- someone behind who yells out things coming from the opposite direction. The path we run on is not blocked off for the race, so there are still some cyclists and walkers around. It seems like a little thing, but I really appreciate him doing that while I half zone out, half die over the next kms.
I am slowly reeling in some kid as we approach the first bridge turn. Not wanting him in my way when I turn, I make sure to speed up slightly so I can catch him before the turn. The turn momentarily saps all pace out of me, but as we are only about 1.6 km into the race, I quickly recover and get back into the groove.
I continue leading my group, though often when looking at my watch I feel it is going slightly too slow and speed up some. Just before the 4 km mark, we go under a bridge to go to the other side of some railroad track. The guy standing at the end of the bridge does a poor job indicating the way and if there were no guys ahead of me, I would have taken a wrong turn here. I do not think I lose any time, but it does annoy me briefly.
We pass a sign indicating the 5 km mark, but my watch strongly disagrees: 4.65 km in 18:35. That time would indeed be too fast for 5 km.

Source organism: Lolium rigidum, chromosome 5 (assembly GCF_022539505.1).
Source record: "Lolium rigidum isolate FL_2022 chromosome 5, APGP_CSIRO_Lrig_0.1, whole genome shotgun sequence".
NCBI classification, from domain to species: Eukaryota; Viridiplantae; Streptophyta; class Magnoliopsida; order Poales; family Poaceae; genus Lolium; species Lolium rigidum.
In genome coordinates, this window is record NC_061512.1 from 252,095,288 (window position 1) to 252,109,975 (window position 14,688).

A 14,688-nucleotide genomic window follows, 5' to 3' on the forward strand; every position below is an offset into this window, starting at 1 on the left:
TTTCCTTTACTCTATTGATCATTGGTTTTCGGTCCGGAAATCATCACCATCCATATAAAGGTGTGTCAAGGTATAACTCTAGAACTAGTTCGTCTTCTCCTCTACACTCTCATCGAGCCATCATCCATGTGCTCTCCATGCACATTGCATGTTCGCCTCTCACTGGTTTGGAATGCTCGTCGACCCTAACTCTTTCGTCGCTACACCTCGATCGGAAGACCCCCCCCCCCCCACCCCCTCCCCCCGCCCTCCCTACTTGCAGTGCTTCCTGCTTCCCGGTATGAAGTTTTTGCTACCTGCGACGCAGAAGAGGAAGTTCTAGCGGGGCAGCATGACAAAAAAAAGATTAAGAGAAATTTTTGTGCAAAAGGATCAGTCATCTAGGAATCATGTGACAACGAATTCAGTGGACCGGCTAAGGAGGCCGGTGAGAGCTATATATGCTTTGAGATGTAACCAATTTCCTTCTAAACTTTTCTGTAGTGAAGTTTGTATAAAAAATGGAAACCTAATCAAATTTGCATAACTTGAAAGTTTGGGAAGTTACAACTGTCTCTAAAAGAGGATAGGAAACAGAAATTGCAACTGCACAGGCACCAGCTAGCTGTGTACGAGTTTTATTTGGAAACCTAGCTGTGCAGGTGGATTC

Around 6 km a left turn is coming up. As I follow the path towards it, I notice the people behind me just going left through the grassy patch. Apparently everyone has been doing that, so I also take my turn. Suddenly I find myself at the back of my group. Now I can also see what is left of us: two guys, one of which the older guy. No clue if the other guy is the one who was shouting warnings. I do not think it a good idea to try to immediately pass them again to resume my pacing, so I decide to follow.
This quickly bites me in the ass: they slowly pull away from me. I do not know if they speed up or if I slow down, but it is a rather demoralizing moment. I come back to them briefly, but fade away again immediately. Soon after this, two other guys pass me (one in tight sweatpants) and I briefly wonder if they were perhaps part of my little group before. I am struggling as they start pulling away as well, but quickly decide I need to hold on and use their pacing or I will completely fade away. I briefly speed up to latch on and zone out focusing on their steps.